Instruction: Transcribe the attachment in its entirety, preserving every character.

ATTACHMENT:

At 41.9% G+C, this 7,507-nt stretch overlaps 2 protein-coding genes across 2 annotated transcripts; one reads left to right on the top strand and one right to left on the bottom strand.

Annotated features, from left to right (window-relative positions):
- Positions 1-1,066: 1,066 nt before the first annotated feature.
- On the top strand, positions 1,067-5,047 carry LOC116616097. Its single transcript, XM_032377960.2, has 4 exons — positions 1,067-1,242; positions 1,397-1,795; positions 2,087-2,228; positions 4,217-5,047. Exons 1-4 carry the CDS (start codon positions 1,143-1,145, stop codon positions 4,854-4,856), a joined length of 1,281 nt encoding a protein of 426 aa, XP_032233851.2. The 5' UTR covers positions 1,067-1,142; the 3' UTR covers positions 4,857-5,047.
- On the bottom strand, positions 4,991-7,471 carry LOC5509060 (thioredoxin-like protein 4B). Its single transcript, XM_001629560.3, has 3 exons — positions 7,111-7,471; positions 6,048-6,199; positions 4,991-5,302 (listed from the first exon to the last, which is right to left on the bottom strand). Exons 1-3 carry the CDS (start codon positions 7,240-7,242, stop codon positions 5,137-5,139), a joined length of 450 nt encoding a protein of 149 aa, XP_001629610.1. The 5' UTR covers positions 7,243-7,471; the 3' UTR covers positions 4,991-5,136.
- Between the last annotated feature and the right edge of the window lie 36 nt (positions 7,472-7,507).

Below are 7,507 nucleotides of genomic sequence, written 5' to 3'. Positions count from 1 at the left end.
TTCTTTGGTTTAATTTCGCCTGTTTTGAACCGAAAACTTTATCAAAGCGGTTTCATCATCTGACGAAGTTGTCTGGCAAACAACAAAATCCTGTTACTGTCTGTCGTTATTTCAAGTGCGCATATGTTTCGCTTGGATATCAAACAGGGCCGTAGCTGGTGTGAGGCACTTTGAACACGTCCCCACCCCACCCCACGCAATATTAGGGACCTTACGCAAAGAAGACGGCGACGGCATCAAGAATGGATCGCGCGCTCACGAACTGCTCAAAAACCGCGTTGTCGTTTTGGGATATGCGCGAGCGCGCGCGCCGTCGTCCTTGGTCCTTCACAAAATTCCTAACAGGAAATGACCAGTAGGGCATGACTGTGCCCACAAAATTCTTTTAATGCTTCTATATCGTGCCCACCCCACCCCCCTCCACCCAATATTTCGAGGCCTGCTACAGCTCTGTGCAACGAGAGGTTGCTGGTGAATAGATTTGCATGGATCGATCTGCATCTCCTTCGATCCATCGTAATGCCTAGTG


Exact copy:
At 41.9% G+C, this 7,507-nt stretch overlaps 2 protein-coding genes across 2 annotated transcripts; one reads left to right on the top strand and one right to left on the bottom strand.

Annotated features, from left to right (window-relative positions):
- Positions 1-1,066: 1,066 nt before the first annotated feature.
- On the top strand, positions 1,067-5,047 carry LOC116616097. Its single transcript, XM_032377960.2, has 4 exons — positions 1,067-1,242; positions 1,397-1,795; positions 2,087-2,228; positions 4,217-5,047. Exons 1-4 carry the CDS (start codon positions 1,143-1,145, stop codon positions 4,854-4,856), a joined length of 1,281 nt encoding a protein of 426 aa, XP_032233851.2. The 5' UTR covers positions 1,067-1,142; the 3' UTR covers positions 4,857-5,047.
- On the bottom strand, positions 4,991-7,471 carry LOC5509060 (thioredoxin-like protein 4B). Its single transcript, XM_001629560.3, has 3 exons — positions 7,111-7,471; positions 6,048-6,199; positions 4,991-5,302 (listed from the first exon to the last, which is right to left on the bottom strand). Exons 1-3 carry the CDS (start codon positions 7,240-7,242, stop codon positions 5,137-5,139), a joined length of 450 nt encoding a protein of 149 aa, XP_001629610.1. The 5' UTR covers positions 7,243-7,471; the 3' UTR covers positions 4,991-5,136.
- Between the last annotated feature and the right edge of the window lie 36 nt (positions 7,472-7,507).

Below are 7,507 nucleotides of genomic sequence, written 5' to 3'. Positions count from 1 at the left end.
TTCTTTGGTTTAATTTCGCCTGTTTTGAACCGAAAACTTTATCAAAGCGGTTTCATCATCTGACGAAGTTGTCTGGCAAACAACAAAATCCTGTTACTGTCTGTCGTTATTTCAAGTGCGCATATGTTTCGCTTGGATATCAAACAGGGCCGTAGCTGGTGTGAGGCACTTTGAACACGTCCCCACCCCACCCCACGCAATATTAGGGACCTTACGCAAAGAAGACGGCGACGGCATCAAGAATGGATCGCGCGCTCACGAACTGCTCAAAAACCGCGTTGTCGTTTTGGGATATGCGCGAGCGCGCGCGCCGTCGTCCTTGGTCCTTCACAAAATTCCTAACAGGAAATGACCAGTAGGGCATGACTGTGCCCACAAAATTCTTTTAATGCTTCTATATCGTGCCCACCCCACCCCCCTCCACCCAATATTTCGAGGCCTGCTACAGCTCTGTGCAACGAGAGGTTGCTGGTGAATAGATTTGCATGGATCGATCTGCATCTCCTTCGATCCATCGTAATGCCTAGTG